Originally published in Christian Today
Up to 1 000 families sought sanctuary in the Anglican cathedral in the South Sudan capital of Juba as the country continues its descent into violence and bloodshed.
The Anglican Alliance, which supports the Anglican response to emergencies throughout the worldwide Anglican Communion, is helping to coordinate the response and is working with the local church.
The Sudanese Development and Relief Agency, a body of the local church, has pleaded for aid to help feed 14 400 internally displaced people, many of them children, women and elderly people in Juba, Kajokeji, Yei, Lainya, and Rajaf. Many have sought refuge in other churches besides the cathedral.
Many are also afraid to go back home because they fear the ceasefire will not hold. Those who have gone back have often found their homes looted and destroyed. Nearly 300 people died in the latest clashes.
Markets have also been looted, so food shortages are likely soon.
The former Archbishop of Canterbury, Dr Rowan Williams, recently lamented the escalation of violence. He fears it “has caused yet more appalling suffering for the people of South Sudan.”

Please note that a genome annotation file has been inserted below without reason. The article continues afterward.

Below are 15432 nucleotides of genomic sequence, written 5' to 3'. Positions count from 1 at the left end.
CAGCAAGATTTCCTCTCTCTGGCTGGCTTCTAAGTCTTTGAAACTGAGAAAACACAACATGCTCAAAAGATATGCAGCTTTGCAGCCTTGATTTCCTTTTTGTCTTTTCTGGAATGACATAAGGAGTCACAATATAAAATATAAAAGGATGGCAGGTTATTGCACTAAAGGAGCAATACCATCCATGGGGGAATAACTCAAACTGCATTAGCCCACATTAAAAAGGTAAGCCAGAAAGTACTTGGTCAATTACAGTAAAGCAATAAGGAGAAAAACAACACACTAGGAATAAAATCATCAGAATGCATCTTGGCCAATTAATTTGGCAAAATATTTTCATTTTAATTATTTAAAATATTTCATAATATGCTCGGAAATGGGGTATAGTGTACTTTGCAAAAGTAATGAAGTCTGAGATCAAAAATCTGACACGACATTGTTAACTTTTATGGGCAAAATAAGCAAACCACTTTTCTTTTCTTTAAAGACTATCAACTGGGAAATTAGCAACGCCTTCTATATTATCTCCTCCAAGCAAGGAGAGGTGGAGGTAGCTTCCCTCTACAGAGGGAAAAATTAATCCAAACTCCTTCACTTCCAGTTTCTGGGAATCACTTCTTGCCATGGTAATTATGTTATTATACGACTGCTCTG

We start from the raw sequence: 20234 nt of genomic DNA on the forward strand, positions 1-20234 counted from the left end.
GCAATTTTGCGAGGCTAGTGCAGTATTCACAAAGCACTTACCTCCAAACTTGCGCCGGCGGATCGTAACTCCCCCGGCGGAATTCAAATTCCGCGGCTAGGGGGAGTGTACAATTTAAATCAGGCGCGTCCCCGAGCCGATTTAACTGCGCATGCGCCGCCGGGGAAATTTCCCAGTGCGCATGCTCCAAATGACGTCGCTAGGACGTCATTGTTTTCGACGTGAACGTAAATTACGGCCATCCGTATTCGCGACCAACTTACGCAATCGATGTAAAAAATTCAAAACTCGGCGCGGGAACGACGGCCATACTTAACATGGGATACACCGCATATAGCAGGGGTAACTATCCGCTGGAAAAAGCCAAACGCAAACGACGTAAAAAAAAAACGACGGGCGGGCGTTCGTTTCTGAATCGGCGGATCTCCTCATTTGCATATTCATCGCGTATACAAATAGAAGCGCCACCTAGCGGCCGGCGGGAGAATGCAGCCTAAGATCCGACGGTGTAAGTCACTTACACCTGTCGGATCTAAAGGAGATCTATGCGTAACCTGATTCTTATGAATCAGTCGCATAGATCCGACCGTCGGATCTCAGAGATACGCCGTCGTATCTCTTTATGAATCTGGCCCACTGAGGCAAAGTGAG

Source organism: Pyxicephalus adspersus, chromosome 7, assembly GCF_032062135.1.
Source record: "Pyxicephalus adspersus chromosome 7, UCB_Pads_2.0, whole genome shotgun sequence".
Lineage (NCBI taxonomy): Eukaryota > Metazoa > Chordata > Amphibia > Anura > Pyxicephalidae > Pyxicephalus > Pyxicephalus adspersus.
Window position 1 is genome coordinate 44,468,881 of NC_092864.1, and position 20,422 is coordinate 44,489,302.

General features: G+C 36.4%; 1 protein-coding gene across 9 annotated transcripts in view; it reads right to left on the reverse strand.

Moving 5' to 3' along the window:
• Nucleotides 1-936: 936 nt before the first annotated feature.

Dr Williams, chairman of Christian Aid, said that the country’s people have, over the past two and a half years, endured the terrible consequences of a return to war and the bitter disappointment of hopes denied or deferred.
He said: “For too long, women, children, and men in this nation have struggled to continue with their daily lives against the threat of food shortages, widespread displacement, economic crisis, and the trauma of murderous conflict.
“The recent hostilities have demonstrated the fragility of the peace agreement. They have underscored the need for the international community to call the leaders of South Sudan to account in implementing the promise of peace.
“They have shown just how much is at stake in this for future generations in South Sudan: if the next generation is to inherit anything more than devastation, resentment and failed hopes, urgent action is imperative in ending this conflict.
“As they did through decades of civil war, the churches once again stand as one of the few signs of hope, giving voice to the needs of the people of South Sudan. Their commitment to working for peace and reconciliation is as strong as ever.”
The UN peace-keeping mission in South Sudan told journalists that the agency had received “deeply disturbing” reports of sexual violence, including rape, being carried out by soldiers in uniform.
Its sister-agency, the UN High Commission for Refugees, reported that more than 5 000 people have fled to neighbouring Uganda since the latest violence in the country erupted on July 7.
South Sudan gained independence from Sudan in 2011 as part of an agreement to end civil war. South Sudan has since then suffered its own civil war, fights and conflicts as different factions struggle for political power.